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Saturday, August 11, 2018

The Real Payoff From Artificial Intelligence Is Still a Decade Off | Argument - Analytics Insight

Edoardo Campanella, Future World fellow at IE University’s Center for the Governance of Change in Madrid insist, "The robot revolution hasn't started yet."

Photo: GraphicaArtis/Getty Images

It has been 21 years since IBM’s Deep Blue supercomputer checkmated chess champion Garry Kasparov, marking a historic moment in the development of artificial intelligence technologies. Since then, artificial intelligence has invaded everyday objects, such as cell phones, cars, fridges, and televisions. But the world economy seems to have little to show for the proliferation of smartness. Among advanced economies, productivity growth is slower now than at any time in the past five decades. National GDPs and standards of living, meanwhile, have been relatively stagnant for years.

This situation poses something of a riddle: Previous waves of technical innovation have come with rising productivity and, in turn, leaps forward in economic growth and well-being. For example, once electricity became widespread in the United States in the 20th century, labor productivity started growing at an annual rate of 4 percent—almost four times higher than the current rate.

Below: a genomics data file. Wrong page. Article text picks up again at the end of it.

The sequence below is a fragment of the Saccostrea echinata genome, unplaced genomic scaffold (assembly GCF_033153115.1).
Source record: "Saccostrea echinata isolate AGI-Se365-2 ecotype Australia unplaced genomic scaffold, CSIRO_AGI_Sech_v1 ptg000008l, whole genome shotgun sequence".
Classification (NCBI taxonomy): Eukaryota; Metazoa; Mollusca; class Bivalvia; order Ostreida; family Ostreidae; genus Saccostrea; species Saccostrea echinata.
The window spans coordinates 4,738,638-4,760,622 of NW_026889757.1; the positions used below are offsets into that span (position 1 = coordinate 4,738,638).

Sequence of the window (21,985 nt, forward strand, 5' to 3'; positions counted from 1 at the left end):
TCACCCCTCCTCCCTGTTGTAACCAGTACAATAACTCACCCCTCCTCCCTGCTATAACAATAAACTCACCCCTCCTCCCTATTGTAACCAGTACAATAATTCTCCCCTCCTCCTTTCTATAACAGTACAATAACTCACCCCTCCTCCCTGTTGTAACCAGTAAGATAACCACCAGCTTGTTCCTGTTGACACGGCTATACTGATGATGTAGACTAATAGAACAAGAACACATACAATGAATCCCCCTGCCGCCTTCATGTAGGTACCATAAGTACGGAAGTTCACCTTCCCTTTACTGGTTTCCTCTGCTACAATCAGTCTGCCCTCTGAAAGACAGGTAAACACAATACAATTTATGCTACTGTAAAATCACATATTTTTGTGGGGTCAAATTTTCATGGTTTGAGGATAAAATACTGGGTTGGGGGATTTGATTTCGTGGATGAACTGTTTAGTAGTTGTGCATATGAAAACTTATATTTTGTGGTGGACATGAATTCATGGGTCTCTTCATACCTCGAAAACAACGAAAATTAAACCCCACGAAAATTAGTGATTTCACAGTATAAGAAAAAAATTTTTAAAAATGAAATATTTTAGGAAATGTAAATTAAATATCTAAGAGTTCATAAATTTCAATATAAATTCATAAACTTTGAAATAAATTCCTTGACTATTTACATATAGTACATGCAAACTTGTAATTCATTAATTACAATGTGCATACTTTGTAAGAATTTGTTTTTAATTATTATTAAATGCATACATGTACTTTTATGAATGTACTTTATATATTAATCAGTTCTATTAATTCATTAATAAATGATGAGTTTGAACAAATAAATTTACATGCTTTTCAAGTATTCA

There are two schools of thought about today’s productivity puzzle. On the one hand are techno-pessimists, such as Northwestern University professor Robert Gordon, who believe that today’s technologies are the issue. The six innovations that powered economic growth from 1870 to 1970—electricity, urban sanitation, chemicals, pharmaceuticals, the internal combustion engine, and modern communications technologies—the thinking goes, were simply more transformative than, say, Siri.

On the other hand are techno-optimists who counter that today’s innovationscloud computing, big data, and the “internet of things,” which are at the heart of the artificial intelligence revolution—are, indeed, transformative and that their benefits are already being enjoyed by firms and consumers around the world. The problem, scholars such as British economists Jonathan Haskel and Stian Westlake argue, is that national accounting statistics simply cannot capture those benefits. The concept of GDP first emerged in the 1930s to measure economies that were primarily devoted to the production of tangible goods. Intangible goods and services, by contrast, increasingly dominate today’s economies. If GDP figures properly tallied the intangible economy, the argument goes, then productivity growth would look much better...

But be patient. If history is any guide, the payoff from artificial intelligence will come at some point—probably not before 2030. So, until then, use the time to learn skills robots will not yet be able to master.

Source: Analytics Insight